Marijuana and Cannabis Growing News
Minnesota state officials don't know squat about pot. But in time, they will.
The rules governing Minnesota's medical cannabis program, which went out last week, are only a first draft based on conversations with other states and a review of relevant literature. They are an impressive one at that, but a best guess of what it takes to get off the ground in a crazy quick period of time.
REDDIT NAME... The tiny confines of the Space Bucket.
Editor's note: We realize the vast majority of marijuana users are living in places where growing cannabis is legal and people don't have to hide. That in mind, we wanted to highlight a home-spun, stealth growing operation we thought was perfect for those of you who wanted to grow small amounts in places where cannabis cultivation is still frowned upon.
All you need to grow your own weed is a bucket and a dream. That's the message behind "Space Buckets," an innovative marijuana growing method designed with a tiny circular footprint. For about a hundred bucks, and a weeekend's worth of work, you can build a microfarm that yields up to two ounces of herb at a time.
Kevin Warn/OC Weekly.
At approximately 8:30 p.m., Anaheim Fire Department responded to reports of an electrical fire at 1676 West Lincoln Ave. Five minutes later, according to Anaheim's online crime map, marijuana cultivation was reported at the same site.
Wondering who has the best meds in Michigan? Who cultivates the chronic? The folks at High Times magazine held their Michigan Medical Marijuana Cannabis Cup this past weekend, crowning the top growers and hash makers in the state for their beautiful buds.
Who took home the top prizes? Read on below for the list.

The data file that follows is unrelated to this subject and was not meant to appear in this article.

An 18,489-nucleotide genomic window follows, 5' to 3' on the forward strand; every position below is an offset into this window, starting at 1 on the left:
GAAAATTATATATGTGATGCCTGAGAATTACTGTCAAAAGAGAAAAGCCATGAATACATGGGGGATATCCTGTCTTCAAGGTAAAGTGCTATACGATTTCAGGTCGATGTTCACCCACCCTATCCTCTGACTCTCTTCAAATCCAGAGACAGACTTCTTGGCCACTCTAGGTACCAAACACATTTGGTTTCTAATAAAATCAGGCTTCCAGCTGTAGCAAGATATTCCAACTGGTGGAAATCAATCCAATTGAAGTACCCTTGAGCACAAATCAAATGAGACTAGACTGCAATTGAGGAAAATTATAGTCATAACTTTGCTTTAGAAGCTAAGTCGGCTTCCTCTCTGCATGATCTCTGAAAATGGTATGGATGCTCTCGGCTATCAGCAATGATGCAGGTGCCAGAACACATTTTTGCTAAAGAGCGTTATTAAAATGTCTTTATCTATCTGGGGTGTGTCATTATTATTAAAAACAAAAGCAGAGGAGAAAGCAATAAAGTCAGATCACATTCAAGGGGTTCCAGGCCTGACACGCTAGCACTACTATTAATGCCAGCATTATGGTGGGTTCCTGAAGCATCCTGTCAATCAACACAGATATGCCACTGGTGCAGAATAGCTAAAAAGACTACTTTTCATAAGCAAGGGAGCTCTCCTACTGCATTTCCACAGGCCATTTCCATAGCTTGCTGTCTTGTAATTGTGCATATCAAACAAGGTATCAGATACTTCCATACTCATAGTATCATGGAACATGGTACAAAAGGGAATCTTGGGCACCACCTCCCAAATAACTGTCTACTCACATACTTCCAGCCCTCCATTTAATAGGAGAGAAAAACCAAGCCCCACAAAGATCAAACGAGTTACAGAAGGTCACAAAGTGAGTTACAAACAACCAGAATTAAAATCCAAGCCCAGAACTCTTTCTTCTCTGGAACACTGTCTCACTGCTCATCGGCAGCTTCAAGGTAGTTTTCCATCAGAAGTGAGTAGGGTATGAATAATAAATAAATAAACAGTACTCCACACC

Stretching from the eastern edge of Los Angeles County, all the way to the western Arizona border, Riverside County in California's Inland Empire has been rapidly rising in the ranks of the most populous counties in the entire nation.
In an almost synchronized timeline of events, the population explosion in Riverside County coincided with the massive growth of medical marijuana demand in the region, and local growers soon found the Mediterranean-esque climate to be more than adequate for growing their own crops. However, a newly proposed county-wide ordinance would put an outright ban on outdoor cultivation of cannabis.
The exact cost of a marijuana raid in America is hard to put an accurate estimate on. The first, and most important, question is, "the cost to whom?" Besides their livelihood, their reputation in the community, and even one's freedom, the financial costs of a marijuana raid can be overwhelming to the suspect - whether they are ultimately found guilty, or not.
As marijuana goes more mainstream, however, state and local law enforcement officials are looking to revise their own decades-old procedures when it comes to busting weed growers, before their own departments' budgets get flipped upside down by pot cultivation cases gone bad.